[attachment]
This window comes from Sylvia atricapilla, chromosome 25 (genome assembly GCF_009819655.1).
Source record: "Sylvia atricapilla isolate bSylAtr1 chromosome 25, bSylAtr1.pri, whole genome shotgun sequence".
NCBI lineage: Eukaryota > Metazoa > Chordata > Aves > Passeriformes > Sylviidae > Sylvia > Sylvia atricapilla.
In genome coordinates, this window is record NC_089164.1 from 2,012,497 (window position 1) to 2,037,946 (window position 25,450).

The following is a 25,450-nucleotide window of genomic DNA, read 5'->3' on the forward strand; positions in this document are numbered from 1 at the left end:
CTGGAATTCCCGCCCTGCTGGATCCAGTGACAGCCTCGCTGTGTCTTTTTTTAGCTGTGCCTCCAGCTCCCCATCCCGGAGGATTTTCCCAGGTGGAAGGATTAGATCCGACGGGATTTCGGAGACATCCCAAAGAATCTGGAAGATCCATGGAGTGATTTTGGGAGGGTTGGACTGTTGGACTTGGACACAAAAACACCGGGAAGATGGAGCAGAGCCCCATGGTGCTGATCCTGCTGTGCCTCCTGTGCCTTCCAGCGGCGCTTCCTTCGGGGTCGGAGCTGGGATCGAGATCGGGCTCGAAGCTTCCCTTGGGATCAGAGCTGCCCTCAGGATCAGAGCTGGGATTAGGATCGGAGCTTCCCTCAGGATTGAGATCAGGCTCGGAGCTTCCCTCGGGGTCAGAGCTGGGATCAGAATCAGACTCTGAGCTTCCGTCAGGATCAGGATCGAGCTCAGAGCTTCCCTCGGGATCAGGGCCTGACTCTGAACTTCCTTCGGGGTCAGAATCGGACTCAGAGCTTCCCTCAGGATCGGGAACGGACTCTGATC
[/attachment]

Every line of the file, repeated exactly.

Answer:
This window comes from Sylvia atricapilla, chromosome 25 (genome assembly GCF_009819655.1).
Source record: "Sylvia atricapilla isolate bSylAtr1 chromosome 25, bSylAtr1.pri, whole genome shotgun sequence".
NCBI lineage: Eukaryota > Metazoa > Chordata > Aves > Passeriformes > Sylviidae > Sylvia > Sylvia atricapilla.
In genome coordinates, this window is record NC_089164.1 from 2,012,497 (window position 1) to 2,037,946 (window position 25,450).

The following is a 25,450-nucleotide window of genomic DNA, read 5'->3' on the forward strand; positions in this document are numbered from 1 at the left end:
CTGGAATTCCCGCCCTGCTGGATCCAGTGACAGCCTCGCTGTGTCTTTTTTTAGCTGTGCCTCCAGCTCCCCATCCCGGAGGATTTTCCCAGGTGGAAGGATTAGATCCGACGGGATTTCGGAGACATCCCAAAGAATCTGGAAGATCCATGGAGTGATTTTGGGAGGGTTGGACTGTTGGACTTGGACACAAAAACACCGGGAAGATGGAGCAGAGCCCCATGGTGCTGATCCTGCTGTGCCTCCTGTGCCTTCCAGCGGCGCTTCCTTCGGGGTCGGAGCTGGGATCGAGATCGGGCTCGAAGCTTCCCTTGGGATCAGAGCTGCCCTCAGGATCAGAGCTGGGATTAGGATCGGAGCTTCCCTCAGGATTGAGATCAGGCTCGGAGCTTCCCTCGGGGTCAGAGCTGGGATCAGAATCAGACTCTGAGCTTCCGTCAGGATCAGGATCGAGCTCAGAGCTTCCCTCGGGATCAGGGCCTGACTCTGAACTTCCTTCGGGGTCAGAATCGGACTCAGAGCTTCCCTCAGGATCGGGAACGGACTCTGATC